I like best in Remains of Elmet some brilliant evocations of moods and moments in the past, when Hughes relives an event like a game of football or cricket, or listens to cock-crows at dawn: the words miming the action, echoing its sounds, recapturing lost time. What he recaptures in “Football at Slack” is the sheer captivity of the game: players caricatured as “rubbery men bounced” around by their conformity to rules, like puppets. They seem all the more imprisoned, because their ground, “a bareback of hill,” is endowed by that metaphor with the freedom of an unsaddled horse. Cricketers in “Sunstruck,” who had their “brains sewn into the ball’s hide,” were “pinned to the crease, / Chained to the green and white pavilion.”

Nature has the last word. Her wild places, her summits, receive a blessing denied to the people who desecrated her valleys with mills and chapels. Now the puritan god has died, and the older Celtic deity is recovering her rites of the sun and the moon. She will soon devour the tourists.

Heather is listening
Past hikers, gunshots, picnickers
For the star-drift
Of the returning ice.

The death of Emily Brontë—one of the elect?—has become “a baby-cry on the moor.” The message of the Elmet poems, which comes through dark clouds of metaphor, is that the world must be resacralized. We might be happy, they suggest, if we could regain the joyful vision of our primitive hunting ancestors, through poetry.

Cave Birds delivers its message in riddling metaphors that upstage the Sphinx. Perhaps we are being told to change our lives, by giving up the false pride of our male technological mastery, and to become true to the most powerful feminine nature of our inner selves. Our guide to the cave might be Jung.

The title page calls it “An Alchemical Cave Drama.” The poems are accompanied by Leonard Baskin’s drawings of subliminal birds evolved by horrific mutations out of fantasy into black humor. You might want to hang these drawings in a corner of your cellar bricked up behind a wall without a door. Their anthropomorphic features, including genitals, suggest they might be symbols of sexual hunger, satiation, exhaustion, guilt, and regeneration. The cave they inhabit could be the womb, and the birds could be monstrous male sexual fantasies or fears, which perch, preen, probe, collapse, etc., as in some dreams.

Alchemical drama of Hughes’s kind is an inversion of Sophoclean. It mystifies more than it makes clear. There is a nameless protagonist. Everything happens in the cavernous dark of his inner self. He could be everyman, and may be living anywhere at any time, for he is unidentifiable. He may be innocent. Ted Hughes has said cryptically—but not in this book—that “the hero’s cockerel innocence, it turns out, becomes his guilt.” Could he be a puritan suppressing his true Dionysian selfhood under a false Calvinistic pride?

He begins with the soul of a cockerel, and ends with the soul of a hawk. Has he achieved more than an enhanced potency? In between, he is summoned, interrogated, accused, judged, sentenced, and executed by a grotesque sequence of Cave Birds. As part of his punishment in hell, he is turned into a flayed crow. To complicate the plot, while in hell he meets, recovers, and restores to life by reassembling like a machine, his lost bride, by whom he is himself reassembled like a machine. This machine becomes a new, unified person.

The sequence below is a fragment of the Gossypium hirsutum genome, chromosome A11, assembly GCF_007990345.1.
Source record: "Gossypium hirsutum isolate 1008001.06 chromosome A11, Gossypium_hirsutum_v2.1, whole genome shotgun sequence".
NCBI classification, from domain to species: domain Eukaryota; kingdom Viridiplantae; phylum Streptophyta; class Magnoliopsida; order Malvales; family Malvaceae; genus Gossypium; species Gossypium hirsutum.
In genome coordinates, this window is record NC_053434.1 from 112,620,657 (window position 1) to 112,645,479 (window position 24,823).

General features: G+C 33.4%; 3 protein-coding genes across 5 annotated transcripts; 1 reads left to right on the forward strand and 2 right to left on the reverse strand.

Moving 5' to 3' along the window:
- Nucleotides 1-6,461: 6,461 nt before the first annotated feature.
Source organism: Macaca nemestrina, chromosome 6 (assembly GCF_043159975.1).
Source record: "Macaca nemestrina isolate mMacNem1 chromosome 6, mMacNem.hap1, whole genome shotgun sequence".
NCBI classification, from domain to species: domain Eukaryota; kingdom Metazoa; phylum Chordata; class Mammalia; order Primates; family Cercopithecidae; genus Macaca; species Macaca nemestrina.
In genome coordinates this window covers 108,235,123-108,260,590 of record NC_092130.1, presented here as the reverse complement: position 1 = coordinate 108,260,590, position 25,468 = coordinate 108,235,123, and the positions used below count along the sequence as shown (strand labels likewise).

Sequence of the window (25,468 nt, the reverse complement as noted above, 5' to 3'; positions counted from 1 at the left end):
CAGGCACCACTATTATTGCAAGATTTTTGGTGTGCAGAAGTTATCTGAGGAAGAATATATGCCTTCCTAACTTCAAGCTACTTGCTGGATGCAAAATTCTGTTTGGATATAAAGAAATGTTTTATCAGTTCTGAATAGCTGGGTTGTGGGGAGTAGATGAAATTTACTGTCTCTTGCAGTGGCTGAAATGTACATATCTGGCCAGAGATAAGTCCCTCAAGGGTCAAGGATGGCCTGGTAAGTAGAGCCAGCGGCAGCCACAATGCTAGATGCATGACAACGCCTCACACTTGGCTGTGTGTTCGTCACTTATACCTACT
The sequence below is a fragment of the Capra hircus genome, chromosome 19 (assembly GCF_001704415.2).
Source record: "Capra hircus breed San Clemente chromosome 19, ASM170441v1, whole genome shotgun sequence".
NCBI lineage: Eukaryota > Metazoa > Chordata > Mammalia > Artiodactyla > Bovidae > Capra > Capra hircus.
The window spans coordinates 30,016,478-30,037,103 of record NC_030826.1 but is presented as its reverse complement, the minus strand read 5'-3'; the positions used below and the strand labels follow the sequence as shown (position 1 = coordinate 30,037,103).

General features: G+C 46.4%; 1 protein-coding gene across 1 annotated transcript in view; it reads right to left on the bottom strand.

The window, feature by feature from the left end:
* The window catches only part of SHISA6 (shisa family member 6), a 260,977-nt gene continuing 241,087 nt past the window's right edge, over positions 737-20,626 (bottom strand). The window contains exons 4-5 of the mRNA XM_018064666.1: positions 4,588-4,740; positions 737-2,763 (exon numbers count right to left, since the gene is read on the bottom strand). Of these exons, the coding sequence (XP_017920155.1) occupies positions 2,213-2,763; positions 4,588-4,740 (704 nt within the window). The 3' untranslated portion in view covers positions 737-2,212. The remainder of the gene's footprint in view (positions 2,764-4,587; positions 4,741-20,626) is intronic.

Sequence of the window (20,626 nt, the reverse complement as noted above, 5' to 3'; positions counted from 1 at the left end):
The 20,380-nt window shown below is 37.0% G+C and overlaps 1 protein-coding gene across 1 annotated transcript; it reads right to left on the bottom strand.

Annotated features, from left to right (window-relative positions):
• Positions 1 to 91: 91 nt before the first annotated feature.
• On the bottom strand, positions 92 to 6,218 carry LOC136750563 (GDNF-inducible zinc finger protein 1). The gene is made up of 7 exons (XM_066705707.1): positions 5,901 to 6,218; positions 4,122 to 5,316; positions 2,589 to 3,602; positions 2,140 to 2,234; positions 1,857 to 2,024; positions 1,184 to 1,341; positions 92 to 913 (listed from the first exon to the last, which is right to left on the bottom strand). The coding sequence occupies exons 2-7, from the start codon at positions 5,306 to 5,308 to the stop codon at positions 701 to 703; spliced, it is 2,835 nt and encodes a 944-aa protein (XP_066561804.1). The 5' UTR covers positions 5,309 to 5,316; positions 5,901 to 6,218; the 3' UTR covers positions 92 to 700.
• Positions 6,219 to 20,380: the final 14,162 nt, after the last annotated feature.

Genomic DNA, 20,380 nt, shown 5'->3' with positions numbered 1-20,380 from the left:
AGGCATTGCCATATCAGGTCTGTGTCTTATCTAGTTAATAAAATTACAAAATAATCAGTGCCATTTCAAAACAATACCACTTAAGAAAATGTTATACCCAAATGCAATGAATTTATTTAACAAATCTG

We never find out what crime he has committed. Imagine the play of Oedipus without incest being mentioned, with no palace, no reference to time, and a hero talking about himself in proliferating metaphors. All in a few lines of Cave Birds we have “a globe of blot,” “a drop of unbeing,” a shawl of annihilation,” “yoke of afterlife,” “self of some spore,” “white of death blackness.” No matter how good these are, they seem overproduced. Consider how the verb “to be” is crushed by its burden of metaphors in this impressively arcane list:

And the lord of immortality is a carcass of opals,
A wine-skin of riddance, a goat of oaths,
A slaking of thistles.

The little preposition “of” looks like a lot of burned-out fuses on the cosmic circuit switchboard of that sentence. I would have liked more earth-wires and fewer shocks.

The alchemy consists of turning everything into something that may be its opposite: the false self into the true, life into death, death into life. The alchemical poet is looking for the elixir, the power of life over death in words. It is a quest of the will to transcend old limits of convention, style, reason, morality, civilization: and break into some new, natural, anarchic universe. In his search for revolutionary freedom and power, his poetry becomes destructive of reason and tyrannical in its imagery. It intends to go through all the transmutations from stardust to human consciousness and back to stardust, making us rejoice in the painful, comic, meaningless effort of dirt to become God.

The alchemical poem I like best is called “The Knight.” Baskin’s drawing of a dead crow is one answer to its riddle. The poem mythologizes a rotted carcass, turning it into a knight of the Grail who has achieved his quest. He lays down his arms, armor, and life as a sacrifice to the goddess of nature. On a higher level, Hughes does with the carrion what Rilke said Baudelaire should have done with “Une Charogne.” He sees “in this terrible thing, seeming to be only repulsive, that existence which is valid among all that exists.” This is how it ends:

His submission is flawless.

Blueflies lift off his beauty.
Beetles and ants officiate

Pestering him with instructions.
His patience grows only more vast.

His eyes darken bolder in their vigil
As the chapel crumbles.

His spine survives its religion,
The texts moulder—

The quaint courtly language
Of wingbones and talons,

And already
Nothing remains of the warrior but his weapons

And his gaze.
Blades, shafts, unstrung bows—and the skull’s beauty

Wrapped in the rags of his banner.
He is himself his banner and its rags.

While hour by hour the sun
Strengthens its revelation.

Under the North Star is more endearing and whimsical than Cave Birds, while still giving us the shivers. There is bright color in the Baskin drawings of creatures that look both real and fabulous. The poems read aloud well after dinner; witty, weird, and nonsensical as Lear. Some are easy. Others seem to be written for rather awful buck-toothed children who understand everything above their heads, such as this subtlety: